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DeSantis Bans Vaccine Passports In Florida By Executive Order

Patch logo Patch 4/2/2021 Tiffany Razzano
Gov. Ron DeSantis signed an executive order Friday that bans vaccine passports or any proof of vaccination in Florida. © Scott Anderson/Patch Gov. Ron DeSantis signed an executive order Friday that bans vaccine passports or any proof of vaccination in Florida.

FLORIDA — In recent weeks, Gov. Ron DeSantis has been a vocal critic of vaccine passports, documentation that shows whether an individual has received the coronavirus vaccine.

Now, he’s taken that criticism one step further by signing an executive order banning vaccine passports in Florida Friday. The ban went into effect immediately.

Vaccination credentials would “reduce individual freedom” and “harm patient privacy,” according to Executive Order No. 21-81.

“Requiring so-called COVID-19 vaccine passports for taking part in everyday life – such as attending a sporting event, patronizing a restaurant or going to a movie would create two classes of citizens based on vaccination, and…it is necessary to protect the fundamental rights and privacies of Floridians and the free flow of commerce within the state,” the executive order said.

Government entities in Florida are prohibited from issuing vaccine passports or similar documentation, the governor’s order said. It also prohibits these entities from sharing or certifying an individual’s COVID-19 vaccination record to third parties.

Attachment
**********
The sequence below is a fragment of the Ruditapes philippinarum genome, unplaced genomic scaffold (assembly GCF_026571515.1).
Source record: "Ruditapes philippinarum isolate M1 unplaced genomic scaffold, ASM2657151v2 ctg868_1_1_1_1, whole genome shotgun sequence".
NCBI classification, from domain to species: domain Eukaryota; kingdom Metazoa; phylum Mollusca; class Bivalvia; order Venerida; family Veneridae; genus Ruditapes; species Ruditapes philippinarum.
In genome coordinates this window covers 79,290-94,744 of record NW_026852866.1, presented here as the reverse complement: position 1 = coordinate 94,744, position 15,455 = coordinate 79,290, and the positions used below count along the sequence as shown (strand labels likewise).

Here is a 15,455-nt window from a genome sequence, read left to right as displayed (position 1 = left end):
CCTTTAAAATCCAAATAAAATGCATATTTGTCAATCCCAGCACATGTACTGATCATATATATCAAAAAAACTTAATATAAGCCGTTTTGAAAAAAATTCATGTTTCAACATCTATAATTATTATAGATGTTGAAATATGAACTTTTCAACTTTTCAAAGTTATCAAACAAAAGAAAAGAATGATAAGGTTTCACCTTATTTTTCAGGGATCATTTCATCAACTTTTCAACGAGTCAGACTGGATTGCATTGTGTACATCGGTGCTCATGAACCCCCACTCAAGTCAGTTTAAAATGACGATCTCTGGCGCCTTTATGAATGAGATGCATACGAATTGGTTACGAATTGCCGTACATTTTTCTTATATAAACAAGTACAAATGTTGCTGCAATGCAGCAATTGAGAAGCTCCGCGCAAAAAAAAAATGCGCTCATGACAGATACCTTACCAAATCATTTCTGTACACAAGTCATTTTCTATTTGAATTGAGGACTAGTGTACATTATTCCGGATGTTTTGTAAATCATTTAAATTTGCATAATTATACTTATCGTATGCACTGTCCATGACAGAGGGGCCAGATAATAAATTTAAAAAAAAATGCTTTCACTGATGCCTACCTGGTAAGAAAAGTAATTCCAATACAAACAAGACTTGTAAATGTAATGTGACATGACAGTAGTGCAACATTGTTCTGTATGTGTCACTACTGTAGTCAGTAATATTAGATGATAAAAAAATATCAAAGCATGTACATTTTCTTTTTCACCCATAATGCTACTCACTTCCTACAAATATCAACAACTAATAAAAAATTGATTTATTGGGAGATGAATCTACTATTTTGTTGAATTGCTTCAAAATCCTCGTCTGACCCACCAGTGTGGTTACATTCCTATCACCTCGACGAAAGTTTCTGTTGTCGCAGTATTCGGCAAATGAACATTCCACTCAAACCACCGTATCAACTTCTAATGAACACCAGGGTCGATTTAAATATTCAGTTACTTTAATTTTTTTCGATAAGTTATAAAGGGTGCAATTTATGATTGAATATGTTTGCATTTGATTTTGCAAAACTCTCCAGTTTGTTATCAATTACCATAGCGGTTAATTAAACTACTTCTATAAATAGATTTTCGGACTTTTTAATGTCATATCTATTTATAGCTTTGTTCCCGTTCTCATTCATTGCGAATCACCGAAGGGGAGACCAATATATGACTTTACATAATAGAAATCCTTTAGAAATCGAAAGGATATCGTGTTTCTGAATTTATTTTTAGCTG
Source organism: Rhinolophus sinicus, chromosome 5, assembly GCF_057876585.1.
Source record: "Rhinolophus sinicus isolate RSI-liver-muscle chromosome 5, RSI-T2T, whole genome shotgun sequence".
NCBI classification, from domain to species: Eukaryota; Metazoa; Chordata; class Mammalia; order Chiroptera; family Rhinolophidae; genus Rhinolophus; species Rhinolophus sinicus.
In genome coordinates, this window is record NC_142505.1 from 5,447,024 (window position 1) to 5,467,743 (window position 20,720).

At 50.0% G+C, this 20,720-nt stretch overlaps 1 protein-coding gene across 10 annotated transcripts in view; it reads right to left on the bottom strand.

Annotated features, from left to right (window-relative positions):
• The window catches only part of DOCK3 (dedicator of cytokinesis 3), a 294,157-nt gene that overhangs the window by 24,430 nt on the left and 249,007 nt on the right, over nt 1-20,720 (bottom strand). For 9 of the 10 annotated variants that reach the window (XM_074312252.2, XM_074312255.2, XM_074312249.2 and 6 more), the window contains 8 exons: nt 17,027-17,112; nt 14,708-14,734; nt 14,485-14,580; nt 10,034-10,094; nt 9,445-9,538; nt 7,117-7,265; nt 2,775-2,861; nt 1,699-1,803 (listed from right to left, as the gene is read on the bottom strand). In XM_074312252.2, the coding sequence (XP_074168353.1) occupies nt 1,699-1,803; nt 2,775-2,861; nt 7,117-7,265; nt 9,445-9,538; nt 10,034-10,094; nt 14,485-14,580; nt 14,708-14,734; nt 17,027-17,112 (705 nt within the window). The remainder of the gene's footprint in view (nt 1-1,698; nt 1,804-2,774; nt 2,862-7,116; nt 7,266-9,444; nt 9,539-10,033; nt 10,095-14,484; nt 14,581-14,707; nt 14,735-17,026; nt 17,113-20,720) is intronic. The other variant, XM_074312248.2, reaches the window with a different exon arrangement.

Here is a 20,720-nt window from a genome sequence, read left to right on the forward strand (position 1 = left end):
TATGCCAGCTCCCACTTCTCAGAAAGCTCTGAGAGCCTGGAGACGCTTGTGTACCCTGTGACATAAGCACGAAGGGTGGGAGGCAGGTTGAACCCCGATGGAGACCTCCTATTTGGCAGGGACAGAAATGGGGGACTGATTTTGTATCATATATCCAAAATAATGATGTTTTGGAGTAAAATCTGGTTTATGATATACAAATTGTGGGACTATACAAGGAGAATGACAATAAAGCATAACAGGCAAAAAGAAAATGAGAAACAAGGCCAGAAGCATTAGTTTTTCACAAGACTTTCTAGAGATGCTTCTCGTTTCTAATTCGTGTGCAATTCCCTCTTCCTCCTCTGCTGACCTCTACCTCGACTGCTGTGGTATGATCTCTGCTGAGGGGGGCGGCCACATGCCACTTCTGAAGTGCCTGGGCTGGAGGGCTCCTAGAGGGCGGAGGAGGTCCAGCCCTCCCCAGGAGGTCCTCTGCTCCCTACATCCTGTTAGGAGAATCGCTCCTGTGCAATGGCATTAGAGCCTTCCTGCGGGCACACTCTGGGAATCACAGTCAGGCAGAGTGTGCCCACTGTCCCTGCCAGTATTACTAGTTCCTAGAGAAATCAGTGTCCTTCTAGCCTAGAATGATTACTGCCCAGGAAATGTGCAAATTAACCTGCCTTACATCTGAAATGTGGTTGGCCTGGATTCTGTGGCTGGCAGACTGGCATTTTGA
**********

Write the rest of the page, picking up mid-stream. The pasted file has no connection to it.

The order also prohibits businesses from requiring patrons and customers to provide documentation of vaccination or recovery from the virus “to gain access to, entry upon or service from the business.” Compliance with the order is required for businesses to be eligible for state-funded grants or contracts.

Since DeSantis has been so vocal about banning vaccine passports, the executive order isn’t unexpected.

“I think it's a bad idea, so that will not happen, and so folks should get vaccinated while they want to...but in no case will the state be asking you to show proof of vaccinations,” the governor said during a March 18 news conference. “And I don't think private companies should be doing that either, so we're going to ... see what we can do to make sure we're protecting Floridians."

Royal Caribbean, which is headquartered in Miami, announced in March that the company will offer western Caribbean cruises from the Bahamas and Bermuda this summer while cruising from the United States is still on hold.

COVID-19 vaccines will be required for all adult guests boarding Royal Caribbean cruise ships, the cruise line said. Negative coronavirus tests are required for guests 18 and younger before boarding.

Meanwhile, some sports teams, including the Miami Heat in South Florida, are planning special sections for fully vaccinated fans, the Tampa Bay Times reported.

And the South Beach Food & Wine Festival, scheduled May 20-23, requires that attendees show proof of vaccination or a negative coronavirus test within three days of the event.

Sen. Marco Rubio is on the fence about vaccine passports, WESH reported.

"You know on the one hand you have property rights and that is, private business rights to decide the conditions by which people can come in or not come in," he said. "On the flip side of it of course there are concerns about civil liberties."


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